[Marxism] Birth of a Geopolitical Bloc: The Israel-Greece-Cyprus Axis

Michael Karadjis mkaradjis at gmail.com
Wed Feb 3 06:36:07 MST 2016

Birth of a Geopolitical Bloc: The Israel-Greece-Cyprus Axis
The proximate cause may be natural gas, but the ultimate cause of the 
new alignment is Turkey.

Arye Mekel Jan 31, 2016 4:51 AM

Cypriot president Nicos Anastasides, center, Greek Prime Minister Alexis 
Tsipras, left, and Israeli Prime Minister Benjamin Netanyahu after their 
meeting in Nicosia, Cyprus, January 28, 2016.AP

Will Greece betray the Palestinians?
Tsipras comes to Jerusalem: Israel and Greece’s Ambivalent Relationship
Israel, Greece and Cyprus to explore building joint gas pipeline to 

Last week saw an unprecedented flurry of diplomatic activity that 
culminated with a summit of the Israeli, Greek and Cypriot leaders in 
Nicosia. For Israel, this is a win-win development, creating a new 
geopolitical bloc in the eastern Mediterranean in which closer relations 
with Greece and Cyprus counterbalance Turkey to some extent. It also has 
some military and security significance.

On Tuesday Defense Minister Moshe Ya’alon paid an official visit to 
Athens as the guest of his Greek counterpart Panos Kammenos. On 
Wednesday Prime Minister Benjamin Netanyahu and several cabinet 
colleagues met in Jerusalem with Greek Prime Minister Alexis Tsipras and 
around a dozen Greek cabinet members. On Thursday, the leaders of all 
three countries met in Nicosia.
Ya’alon’s visit to Greece followed intensive defense cooperation between 
the two states in recent years, consisting mainly of frequent joint air 
force and navy maneuvers. Since 2014 an Israel Defense Forces attache 
has been stationed in Athens, with responsibility for Cyprus as well.

In a statement at a press conference with the Greek defense minister, Ya’alon 
said Turkey supports terror and buys petroleum from the Islamic State 
organization. At the conclusion of the Nicosia summit, which Netanyahu 
termed historic, Netanyahu, Tsipras and Cyprus President Nicos 
Anastasiades issued a joint statement saying their cooperation was not 
exclusive, making it clear that Turkey could join the group. The leaders 
of Greece and Cyprus stressed that the cooperation is not aimed against 
any other state, hinting at Turkey.

The Turkish shadow hovered over all of last week’s meetings. The reports 
of Israel’s talks with Turkey to achieve a reconciliation agreement, 
with the United States’ encouragement, pushed the Greeks and Cypriots to 
expand their cooperation with Israel. Although Greece claims its 
relations with Turkey are normal and despite the talks between the 
Turkish and Greek leaders in Cyprus in a bid to solve the 40-year 
crisis, Athens and Nicosia still view Turkey as a potential enemy.

Greece says Turkey is deliberately moving masses of Arab refugees into 
it, to harm it, and Cyprus is still partially under Turkish occupation, 
which began in 1974.
Tsipras’ policy toward Israel is surprising and impressive. Tsipras, 
whose left-wing Syriza party was very critical of Israel, is conducting 
a centrist policy both inside Greece and in foreign affairs. He is 
continuing to upgrade his country’s relations with Israel, which began 
in 2010.

Since relations began to improve, Greece has feared that an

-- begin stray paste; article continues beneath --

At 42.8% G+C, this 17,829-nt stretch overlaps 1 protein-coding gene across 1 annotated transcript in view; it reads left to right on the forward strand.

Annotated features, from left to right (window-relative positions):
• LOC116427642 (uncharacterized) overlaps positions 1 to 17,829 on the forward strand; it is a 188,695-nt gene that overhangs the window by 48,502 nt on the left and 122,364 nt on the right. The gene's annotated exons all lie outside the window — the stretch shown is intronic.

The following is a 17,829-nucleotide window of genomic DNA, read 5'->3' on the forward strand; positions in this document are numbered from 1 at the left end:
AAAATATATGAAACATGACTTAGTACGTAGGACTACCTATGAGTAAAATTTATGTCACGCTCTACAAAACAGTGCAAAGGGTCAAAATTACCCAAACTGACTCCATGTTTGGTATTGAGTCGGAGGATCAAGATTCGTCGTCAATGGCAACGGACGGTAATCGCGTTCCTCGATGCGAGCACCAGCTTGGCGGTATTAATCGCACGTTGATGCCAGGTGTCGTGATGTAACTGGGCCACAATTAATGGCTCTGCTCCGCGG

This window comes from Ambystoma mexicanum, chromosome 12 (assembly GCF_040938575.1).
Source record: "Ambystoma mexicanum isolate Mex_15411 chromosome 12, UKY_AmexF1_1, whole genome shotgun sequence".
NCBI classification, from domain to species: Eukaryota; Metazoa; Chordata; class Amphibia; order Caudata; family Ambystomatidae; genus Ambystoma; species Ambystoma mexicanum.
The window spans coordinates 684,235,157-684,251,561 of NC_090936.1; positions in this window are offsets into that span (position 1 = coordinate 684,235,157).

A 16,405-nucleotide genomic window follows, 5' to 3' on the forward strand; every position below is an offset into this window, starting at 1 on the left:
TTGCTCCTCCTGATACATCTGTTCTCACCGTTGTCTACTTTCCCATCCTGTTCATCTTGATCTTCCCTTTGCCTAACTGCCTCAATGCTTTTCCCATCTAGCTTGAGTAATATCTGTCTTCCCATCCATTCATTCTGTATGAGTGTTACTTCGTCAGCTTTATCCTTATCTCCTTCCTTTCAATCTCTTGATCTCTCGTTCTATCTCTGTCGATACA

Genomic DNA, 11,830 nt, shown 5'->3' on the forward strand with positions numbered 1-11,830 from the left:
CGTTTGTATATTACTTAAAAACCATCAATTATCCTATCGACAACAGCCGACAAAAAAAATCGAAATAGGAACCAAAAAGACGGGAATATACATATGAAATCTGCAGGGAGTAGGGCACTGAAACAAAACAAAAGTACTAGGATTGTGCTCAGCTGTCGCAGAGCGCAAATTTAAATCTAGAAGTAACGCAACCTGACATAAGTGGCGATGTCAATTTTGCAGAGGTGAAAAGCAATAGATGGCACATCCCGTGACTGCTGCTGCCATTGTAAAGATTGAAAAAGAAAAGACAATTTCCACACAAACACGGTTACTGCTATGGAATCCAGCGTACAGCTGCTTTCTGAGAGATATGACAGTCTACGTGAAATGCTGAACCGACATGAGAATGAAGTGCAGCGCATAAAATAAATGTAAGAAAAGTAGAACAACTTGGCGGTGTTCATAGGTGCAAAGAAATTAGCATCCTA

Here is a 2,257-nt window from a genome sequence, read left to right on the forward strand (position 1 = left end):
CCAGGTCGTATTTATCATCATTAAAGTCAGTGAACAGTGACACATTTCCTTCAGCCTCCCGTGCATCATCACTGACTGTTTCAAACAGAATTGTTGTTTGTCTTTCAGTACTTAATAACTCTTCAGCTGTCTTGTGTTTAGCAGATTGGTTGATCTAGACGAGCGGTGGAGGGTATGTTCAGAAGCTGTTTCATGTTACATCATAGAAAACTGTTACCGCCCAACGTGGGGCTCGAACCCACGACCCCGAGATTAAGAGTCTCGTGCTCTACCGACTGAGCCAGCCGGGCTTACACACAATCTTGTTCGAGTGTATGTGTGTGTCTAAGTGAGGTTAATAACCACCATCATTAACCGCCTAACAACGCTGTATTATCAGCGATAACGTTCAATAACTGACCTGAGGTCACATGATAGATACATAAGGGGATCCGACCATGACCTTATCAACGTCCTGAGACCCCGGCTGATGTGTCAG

Israeli-Turkish reconciliation would be at its expense. Israel is making 
efforts to allay this fear. Tsipras wants to prove Greece has its own 
status in the east Mediterranean and has even announced his desire to 
help solve the Israeli-Palestinian conflict.

Greece is prepared to help Israel in the European Union institutions and 
has already proved it when it recently headed the opponents to marking 
products made in the West Bank settlements.

This is a sharp change in Greek’s policy in the EU. Until 2010 Greece 
was one of the least friendly states to Israel, alongside Portugal and 
Ireland. Cyprus supports Greece’s positions almost automatically, so 
that gives Greece a double vote in EU institutions. Another Israeli 
advantage is that it may encourage Syria to be more flexible in its 
negotiations with Israel over normalizing the relations.

Cyprus of course has its own score with Turkey and is also interested in 
demonstrating its independence to the Turks. Israel and Cyprus have 
close military ties, which began to be forged a few years ago in the 
days of Communist President Demetris Christofias. This policy is being 
upheld by the conservative Anastasiades.

The joint statement in Nicosia after the tripartite summit said the 
states’ cooperation would focus on seven areas — energy, tourism, 
research and technology, environment, water, migration and fighting 
terror. It was also decided to examine relaunching the East Med gas 
pipeline project, which would funnel Israeli natural gas to Europe via 
Cyprus and Greece.

This last issue is far from concluded. Israel doesn’t know how much gas 
it will have, whether it will be able to export it, to whom and how. It 
has been holding talks with Greece and Cyprus on this for several years 
with no real results. Laying a gas pipeline is possible, but is 
technically very complicated and will cost several billion dollars. 
Turkish companies are also interested in the Israeli gas, creating a 
further incentive for Greece and Cyprus to move ahead in this area.

The author, Israel’s ambassador to Greece from 2010 to 2014, is a senior 
research associate at the Begin-Sadat Center for Strategic Studies, 
Bar-Ilan University
read more: http://www.haaretz.com/israel-news/.premium-1.700464 

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